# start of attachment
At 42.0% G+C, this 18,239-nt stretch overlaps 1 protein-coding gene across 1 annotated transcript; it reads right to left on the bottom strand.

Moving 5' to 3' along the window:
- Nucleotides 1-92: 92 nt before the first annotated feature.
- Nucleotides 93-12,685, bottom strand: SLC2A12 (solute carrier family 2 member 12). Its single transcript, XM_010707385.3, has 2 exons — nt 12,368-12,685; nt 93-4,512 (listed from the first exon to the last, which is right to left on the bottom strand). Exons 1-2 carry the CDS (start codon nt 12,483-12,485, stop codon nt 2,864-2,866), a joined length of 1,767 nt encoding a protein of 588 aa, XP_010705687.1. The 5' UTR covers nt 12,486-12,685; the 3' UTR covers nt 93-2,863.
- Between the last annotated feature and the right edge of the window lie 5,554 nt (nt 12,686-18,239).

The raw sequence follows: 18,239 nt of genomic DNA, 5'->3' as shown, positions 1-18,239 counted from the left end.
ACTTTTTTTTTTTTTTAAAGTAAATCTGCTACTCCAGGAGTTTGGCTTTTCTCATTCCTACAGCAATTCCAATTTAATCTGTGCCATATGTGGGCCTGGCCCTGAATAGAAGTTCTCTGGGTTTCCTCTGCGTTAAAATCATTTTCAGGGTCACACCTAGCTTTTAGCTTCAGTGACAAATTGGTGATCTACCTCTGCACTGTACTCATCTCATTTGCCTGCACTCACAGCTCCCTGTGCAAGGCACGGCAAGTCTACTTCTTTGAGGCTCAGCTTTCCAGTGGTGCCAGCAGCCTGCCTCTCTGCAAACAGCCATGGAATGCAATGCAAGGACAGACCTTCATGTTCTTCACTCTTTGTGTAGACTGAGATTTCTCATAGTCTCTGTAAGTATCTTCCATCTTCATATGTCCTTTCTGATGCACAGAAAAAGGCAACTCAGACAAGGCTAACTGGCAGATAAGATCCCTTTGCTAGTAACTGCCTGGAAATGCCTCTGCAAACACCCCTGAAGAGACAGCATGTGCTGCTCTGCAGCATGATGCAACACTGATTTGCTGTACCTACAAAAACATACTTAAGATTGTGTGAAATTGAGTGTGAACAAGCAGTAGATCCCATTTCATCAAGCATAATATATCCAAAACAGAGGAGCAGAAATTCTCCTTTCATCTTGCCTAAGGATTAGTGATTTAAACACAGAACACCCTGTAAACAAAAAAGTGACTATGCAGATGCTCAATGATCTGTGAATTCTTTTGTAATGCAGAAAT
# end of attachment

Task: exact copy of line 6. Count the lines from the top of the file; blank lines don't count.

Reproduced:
The raw sequence follows: 18,239 nt of genomic DNA, 5'->3' as shown, positions 1-18,239 counted from the left end.